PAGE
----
Some of the countries on the United Nations list are quite small, especially some of those from the Pacific Islands. It's likely that a country which has fewer inhabitants than a smallish city is going to struggle to have much published literature. So I was delighted to learn of the anthology "Sista Stanap Strong", a collection of writing by women from several generations in Vanuatu.
This is a truly wide ranging collection. Some of the women are very young, others are grandmothers. Some are ni-Vanuatu women, others are of European or mixed heritage but living in Vanuatu. There is a good deal of poetry, some songs, some non-fiction accounts of various aspects of life in Vanuatu, and several short stories. The latter are what interested me most. Carol C Aru, a teacher born on the island of Ambae, wrote a story "Beatrice's Visit" which portrays two women who had met when they were training to be teachers. Losata Natuman, a 24 year old mother of two from Tanna, wrote "The Bitterness of Sugar Cane" which tells of events in the days of "blackbirding", when white owned sailing ships would kidnap islanders for forced labour on sugar plantations and the like. Nicole Colmar who is part ni-Vanuatu and part New Zealander, who has attended Victoria University's creative writing institute the IIML, wrote "The Octagonal House", a section from a longer work in progress.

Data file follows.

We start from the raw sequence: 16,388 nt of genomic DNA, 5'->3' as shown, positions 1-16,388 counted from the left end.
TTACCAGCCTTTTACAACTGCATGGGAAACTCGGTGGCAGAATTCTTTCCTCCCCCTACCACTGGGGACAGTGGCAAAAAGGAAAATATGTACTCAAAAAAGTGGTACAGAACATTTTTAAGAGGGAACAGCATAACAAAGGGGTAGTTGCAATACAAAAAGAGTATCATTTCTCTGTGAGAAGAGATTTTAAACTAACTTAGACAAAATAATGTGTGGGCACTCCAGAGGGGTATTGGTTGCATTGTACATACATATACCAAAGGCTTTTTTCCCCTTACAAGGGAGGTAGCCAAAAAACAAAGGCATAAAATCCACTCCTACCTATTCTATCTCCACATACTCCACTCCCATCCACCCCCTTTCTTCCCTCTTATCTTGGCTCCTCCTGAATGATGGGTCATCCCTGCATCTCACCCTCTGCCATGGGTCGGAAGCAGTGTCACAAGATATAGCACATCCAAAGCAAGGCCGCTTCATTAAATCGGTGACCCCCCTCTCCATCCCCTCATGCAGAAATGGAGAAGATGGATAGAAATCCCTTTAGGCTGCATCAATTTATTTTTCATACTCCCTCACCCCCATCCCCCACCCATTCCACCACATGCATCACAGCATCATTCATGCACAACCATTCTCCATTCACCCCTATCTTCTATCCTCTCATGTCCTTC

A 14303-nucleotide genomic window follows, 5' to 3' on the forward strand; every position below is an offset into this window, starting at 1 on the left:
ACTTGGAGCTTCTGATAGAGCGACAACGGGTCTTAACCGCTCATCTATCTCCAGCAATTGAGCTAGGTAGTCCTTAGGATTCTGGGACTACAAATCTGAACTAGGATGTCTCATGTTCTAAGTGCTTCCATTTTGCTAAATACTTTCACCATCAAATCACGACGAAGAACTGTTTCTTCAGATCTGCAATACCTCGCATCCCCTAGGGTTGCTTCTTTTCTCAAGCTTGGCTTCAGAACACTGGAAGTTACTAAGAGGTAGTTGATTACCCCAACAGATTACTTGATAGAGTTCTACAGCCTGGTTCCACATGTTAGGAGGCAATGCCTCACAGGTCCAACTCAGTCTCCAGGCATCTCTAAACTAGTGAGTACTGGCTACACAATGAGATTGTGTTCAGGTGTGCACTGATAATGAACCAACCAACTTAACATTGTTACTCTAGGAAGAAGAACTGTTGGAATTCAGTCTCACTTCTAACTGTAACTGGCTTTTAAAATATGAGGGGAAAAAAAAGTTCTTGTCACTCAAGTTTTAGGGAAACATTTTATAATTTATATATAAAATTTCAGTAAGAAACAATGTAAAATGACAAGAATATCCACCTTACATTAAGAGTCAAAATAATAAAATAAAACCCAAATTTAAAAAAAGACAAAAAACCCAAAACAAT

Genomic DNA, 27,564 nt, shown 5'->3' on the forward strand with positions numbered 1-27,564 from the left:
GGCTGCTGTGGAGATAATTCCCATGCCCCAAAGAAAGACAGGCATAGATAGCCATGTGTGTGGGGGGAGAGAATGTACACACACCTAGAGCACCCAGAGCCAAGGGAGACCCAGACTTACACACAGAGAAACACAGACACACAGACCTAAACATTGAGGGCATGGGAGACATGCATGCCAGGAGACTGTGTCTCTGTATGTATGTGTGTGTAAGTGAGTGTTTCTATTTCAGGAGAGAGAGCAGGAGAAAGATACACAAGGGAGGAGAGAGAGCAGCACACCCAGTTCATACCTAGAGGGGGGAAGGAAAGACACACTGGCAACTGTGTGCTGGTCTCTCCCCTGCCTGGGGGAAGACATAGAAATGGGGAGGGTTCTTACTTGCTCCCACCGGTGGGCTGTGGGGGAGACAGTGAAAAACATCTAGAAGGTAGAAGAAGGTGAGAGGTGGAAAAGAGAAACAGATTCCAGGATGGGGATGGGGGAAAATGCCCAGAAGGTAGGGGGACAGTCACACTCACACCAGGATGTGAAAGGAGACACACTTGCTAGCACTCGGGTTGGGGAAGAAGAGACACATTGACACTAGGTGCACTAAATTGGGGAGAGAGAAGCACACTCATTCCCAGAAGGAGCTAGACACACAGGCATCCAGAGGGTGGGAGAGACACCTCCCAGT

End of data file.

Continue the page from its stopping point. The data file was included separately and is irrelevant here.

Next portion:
I found the standard of the work varied but even the simplest spoke from the heart. A frequent topic was the problem of violence against women, and of women's voices not being listened to, for instance, the problems of women who wanted to enter politics. For an example, the Spinoff published an extract from the book here.
Sista Stanap Strong was published by Victoria University Press in May 2021. I hope that we have not heard the last from these women and that some longer works will be forthcoming.
She tried hard to be like the others/she struggled to catch a ball/she never quite managed a cartwheel/after much practice she stood on her head./When she grew up she turned to science/she thought she would turn the world upside down/after a while she realised that the world had stayed in its proper place all along/and she was still standing on her head.